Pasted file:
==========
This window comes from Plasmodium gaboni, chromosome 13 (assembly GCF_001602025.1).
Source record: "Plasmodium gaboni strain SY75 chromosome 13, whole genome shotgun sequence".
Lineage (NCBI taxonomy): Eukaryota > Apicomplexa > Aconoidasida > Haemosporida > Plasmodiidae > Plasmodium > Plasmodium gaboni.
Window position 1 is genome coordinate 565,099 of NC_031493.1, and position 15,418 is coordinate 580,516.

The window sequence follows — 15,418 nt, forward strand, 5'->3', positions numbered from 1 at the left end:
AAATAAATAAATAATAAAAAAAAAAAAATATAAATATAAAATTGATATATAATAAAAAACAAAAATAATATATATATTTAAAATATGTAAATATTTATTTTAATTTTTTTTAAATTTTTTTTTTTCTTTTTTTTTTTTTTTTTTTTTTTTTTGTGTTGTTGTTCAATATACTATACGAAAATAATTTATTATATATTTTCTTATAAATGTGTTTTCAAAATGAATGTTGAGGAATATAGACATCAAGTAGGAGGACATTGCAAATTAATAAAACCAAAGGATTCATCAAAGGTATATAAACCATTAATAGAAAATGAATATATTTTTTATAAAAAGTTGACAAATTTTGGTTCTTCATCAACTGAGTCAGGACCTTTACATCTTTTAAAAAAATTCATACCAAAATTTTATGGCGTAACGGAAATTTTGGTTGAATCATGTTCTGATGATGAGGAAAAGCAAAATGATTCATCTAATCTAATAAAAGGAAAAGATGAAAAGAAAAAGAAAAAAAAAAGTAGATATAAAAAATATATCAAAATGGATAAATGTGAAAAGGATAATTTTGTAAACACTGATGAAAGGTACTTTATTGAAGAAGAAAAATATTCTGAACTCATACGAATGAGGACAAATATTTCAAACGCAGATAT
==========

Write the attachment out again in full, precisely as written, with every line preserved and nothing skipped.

This window comes from Plasmodium gaboni, chromosome 13 (assembly GCF_001602025.1).
Source record: "Plasmodium gaboni strain SY75 chromosome 13, whole genome shotgun sequence".
Lineage (NCBI taxonomy): Eukaryota > Apicomplexa > Aconoidasida > Haemosporida > Plasmodiidae > Plasmodium > Plasmodium gaboni.
Window position 1 is genome coordinate 565,099 of NC_031493.1, and position 15,418 is coordinate 580,516.

The window sequence follows — 15,418 nt, forward strand, 5'->3', positions numbered from 1 at the left end:
AAATAAATAAATAATAAAAAAAAAAAAATATAAATATAAAATTGATATATAATAAAAAACAAAAATAATATATATATTTAAAATATGTAAATATTTATTTTAATTTTTTTTAAATTTTTTTTTTTCTTTTTTTTTTTTTTTTTTTTTTTTTTGTGTTGTTGTTCAATATACTATACGAAAATAATTTATTATATATTTTCTTATAAATGTGTTTTCAAAATGAATGTTGAGGAATATAGACATCAAGTAGGAGGACATTGCAAATTAATAAAACCAAAGGATTCATCAAAGGTATATAAACCATTAATAGAAAATGAATATATTTTTTATAAAAAGTTGACAAATTTTGGTTCTTCATCAACTGAGTCAGGACCTTTACATCTTTTAAAAAAATTCATACCAAAATTTTATGGCGTAACGGAAATTTTGGTTGAATCATGTTCTGATGATGAGGAAAAGCAAAATGATTCATCTAATCTAATAAAAGGAAAAGATGAAAAGAAAAAGAAAAAAAAAAGTAGATATAAAAAATATATCAAAATGGATAAATGTGAAAAGGATAATTTTGTAAACACTGATGAAAGGTACTTTATTGAAGAAGAAAAATATTCTGAACTCATACGAATGAGGACAAATATTTCAAACGCAGATAT